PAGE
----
Saturday, January 31, 2009
Mindfulness and the Inner Garden
There is a saying with many versions which goes something like this:
"What you think about, you become."
Much has been written lately about the variants of this saying and it's variety of meanings to a variety of people. It is an important thing to realize when working with intention or visualization, and many people have seen great change come about in their lives through positive thinking and visualization.
Part of this personal work being done by so many these days has a direct connection to mindfulness. These people are paying attention to what their minds have been thinking for so long, all the negative and pessimistic theories of the future, all the poor perspective of the past and all the hopeless thoughts about the present and realizing that they were creating a lot of it.
Of course there are those who will say that there really were bad things going on in their lives. To them i would have to respond by saying that we should be careful to judge things because so much good comes of what we initially see as bad. Often, one will find that one was simply focusing only on what they perceived as the negative affects events had on their lives. They were ignoring all the doors that opened, the people they met, the strength and wisdom they gained.
For the most part we often get into a rut with our thinking. This is a habit where we are no longer consciously thinking fresh new thoughts about current events, but rather responding to these events by just playing old tapes. Old recordings of the same old thoughts about things, the same old fears and jaded pessimism. And so at times, our lives become like a record that is skipping, repeating the same thing over and over. Running over the same old ground, not really learning our lessons and moving in a new direction, but repeating the responses we had in the past to the things of the present and usually finding ourselves in the same predicament.
But it is easy to see that when we dwell on the things we fear about our lives, we are actually dwelling in those fears. Living inside those thoughts. They are like warped glass bubbles we surround ourselves with and observe the world through. We won't have a clear vision when we do this.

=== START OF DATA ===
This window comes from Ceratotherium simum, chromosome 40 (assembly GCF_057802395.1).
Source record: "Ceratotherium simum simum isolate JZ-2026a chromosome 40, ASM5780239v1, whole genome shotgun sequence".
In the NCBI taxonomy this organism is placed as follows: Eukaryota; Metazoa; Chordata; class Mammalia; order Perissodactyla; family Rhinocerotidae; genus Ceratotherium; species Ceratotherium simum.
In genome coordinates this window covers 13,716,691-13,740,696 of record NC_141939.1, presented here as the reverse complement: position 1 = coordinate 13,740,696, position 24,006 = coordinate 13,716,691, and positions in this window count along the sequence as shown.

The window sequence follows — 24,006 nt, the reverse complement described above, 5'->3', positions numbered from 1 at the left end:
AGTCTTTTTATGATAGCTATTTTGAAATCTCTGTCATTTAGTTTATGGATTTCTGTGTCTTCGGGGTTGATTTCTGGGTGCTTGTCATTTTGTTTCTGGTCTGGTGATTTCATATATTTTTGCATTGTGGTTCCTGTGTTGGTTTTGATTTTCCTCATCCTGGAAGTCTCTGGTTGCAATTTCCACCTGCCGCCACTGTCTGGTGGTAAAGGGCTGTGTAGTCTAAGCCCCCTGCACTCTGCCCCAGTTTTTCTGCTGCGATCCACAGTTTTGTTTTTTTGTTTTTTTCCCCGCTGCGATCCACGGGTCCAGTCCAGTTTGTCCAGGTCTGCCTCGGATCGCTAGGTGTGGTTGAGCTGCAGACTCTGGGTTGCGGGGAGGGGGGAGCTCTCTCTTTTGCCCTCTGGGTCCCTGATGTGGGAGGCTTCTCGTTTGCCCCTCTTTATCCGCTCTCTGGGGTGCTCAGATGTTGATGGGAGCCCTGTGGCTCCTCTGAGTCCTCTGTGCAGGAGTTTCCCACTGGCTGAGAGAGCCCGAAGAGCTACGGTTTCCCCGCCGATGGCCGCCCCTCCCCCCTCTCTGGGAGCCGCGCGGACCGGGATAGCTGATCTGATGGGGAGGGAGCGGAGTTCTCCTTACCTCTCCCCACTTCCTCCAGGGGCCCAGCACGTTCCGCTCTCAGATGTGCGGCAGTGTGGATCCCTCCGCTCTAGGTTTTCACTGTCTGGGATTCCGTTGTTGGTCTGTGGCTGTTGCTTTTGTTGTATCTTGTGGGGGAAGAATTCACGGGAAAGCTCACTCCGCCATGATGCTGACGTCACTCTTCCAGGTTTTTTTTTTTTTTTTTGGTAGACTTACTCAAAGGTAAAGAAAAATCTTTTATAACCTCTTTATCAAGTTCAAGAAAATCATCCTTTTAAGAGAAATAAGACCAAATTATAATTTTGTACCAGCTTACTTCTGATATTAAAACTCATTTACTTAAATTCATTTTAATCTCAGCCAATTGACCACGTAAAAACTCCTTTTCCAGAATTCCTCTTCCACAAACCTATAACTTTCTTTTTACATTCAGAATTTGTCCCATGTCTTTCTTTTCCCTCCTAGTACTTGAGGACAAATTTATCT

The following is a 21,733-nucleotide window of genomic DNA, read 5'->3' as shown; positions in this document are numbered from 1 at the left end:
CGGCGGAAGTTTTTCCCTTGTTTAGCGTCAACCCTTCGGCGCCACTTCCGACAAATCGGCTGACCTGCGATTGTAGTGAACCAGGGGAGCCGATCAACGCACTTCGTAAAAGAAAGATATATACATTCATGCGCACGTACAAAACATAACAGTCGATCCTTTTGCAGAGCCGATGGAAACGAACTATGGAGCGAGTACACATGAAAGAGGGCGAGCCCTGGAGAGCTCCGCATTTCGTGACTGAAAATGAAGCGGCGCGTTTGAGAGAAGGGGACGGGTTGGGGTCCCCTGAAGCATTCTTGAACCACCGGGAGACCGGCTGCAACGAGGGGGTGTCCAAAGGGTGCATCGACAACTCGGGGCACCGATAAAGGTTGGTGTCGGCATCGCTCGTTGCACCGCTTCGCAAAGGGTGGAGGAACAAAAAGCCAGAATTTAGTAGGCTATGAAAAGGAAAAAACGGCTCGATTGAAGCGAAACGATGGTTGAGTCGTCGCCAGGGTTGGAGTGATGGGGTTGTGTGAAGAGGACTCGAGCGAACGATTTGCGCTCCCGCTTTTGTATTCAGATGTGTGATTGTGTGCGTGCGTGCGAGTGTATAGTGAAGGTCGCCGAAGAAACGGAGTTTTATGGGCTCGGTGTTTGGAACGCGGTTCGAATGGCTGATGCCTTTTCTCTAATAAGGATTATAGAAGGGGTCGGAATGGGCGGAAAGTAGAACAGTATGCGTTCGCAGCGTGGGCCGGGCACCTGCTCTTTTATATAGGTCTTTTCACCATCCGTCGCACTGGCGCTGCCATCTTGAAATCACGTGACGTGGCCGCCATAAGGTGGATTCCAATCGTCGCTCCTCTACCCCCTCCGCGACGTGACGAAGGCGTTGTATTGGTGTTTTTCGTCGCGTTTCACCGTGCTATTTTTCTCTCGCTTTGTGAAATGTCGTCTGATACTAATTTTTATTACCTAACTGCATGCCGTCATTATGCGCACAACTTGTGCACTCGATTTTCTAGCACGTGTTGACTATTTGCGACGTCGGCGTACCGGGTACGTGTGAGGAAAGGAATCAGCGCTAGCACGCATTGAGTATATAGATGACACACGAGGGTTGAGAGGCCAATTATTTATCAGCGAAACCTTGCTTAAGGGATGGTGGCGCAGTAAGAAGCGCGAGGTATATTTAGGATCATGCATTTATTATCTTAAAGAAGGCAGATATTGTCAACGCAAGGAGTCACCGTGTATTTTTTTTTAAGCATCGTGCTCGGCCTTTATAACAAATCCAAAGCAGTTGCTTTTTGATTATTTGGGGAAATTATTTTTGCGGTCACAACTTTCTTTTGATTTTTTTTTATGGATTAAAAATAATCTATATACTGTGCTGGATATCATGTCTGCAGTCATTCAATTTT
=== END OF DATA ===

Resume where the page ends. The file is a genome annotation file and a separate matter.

Mindfulness practice is a good way to exercise the minds ability to think consciously. It is not a lazy way of thinking or an avoidance of life's issues, it is rather a very active way of thinking and connecting to the moment. It helps us to recognize when we are playing tapes, and then we can nip it in the bud sooner.
I found that this was important when i began working on my life's intentions. First, i had to stop thinking all the negative thoughts i was having about all sorts of things. Work, relationships, money, recreational time . . . you name it. I hadn't realized how pessimistic and grumpy i had become. When i realized this negative influence in my life, i knew it wasn't aligned with my intentions of living a happy life. I could no longer blame events in my life (or other people for that matter) for my unhappiness. My emotions are my responsibility. They are things i can work on within myself.
I began to think of it in gardening terms. I realized that i was growing a lot of things in my garden that i didn't want to grow. But those were the things i was paying attention to, watering and feeding everyday, and so, they thrived. Meanwhile all the goodies, all the juicy, meaty tomatoes i so desired were languishing with my neglect.
It was time to reconsider my gardening practices and make some changes. Pull those weeds out and keep pulling them out as new ones popped up. Pull them out when they were small instead of waiting till they were well rooted and using up all the water and soil and shading out the good plants.
As a gardener with experience in farming and greenhouse work, this analogy made a lot of sense to me. I found a lot of fertile metaphors that related to my inner garden easily. So if you are a gardener this may be useful to you as a way of thinking about what things are growing in your garden.
I'm sure that no matter what type of work or craft we do we can probably apply it's language to our observations of ourselves. We can find a way of understanding ourselves if we think about our inner processes in the same manner as the processes we do everyday in our work or hobbies.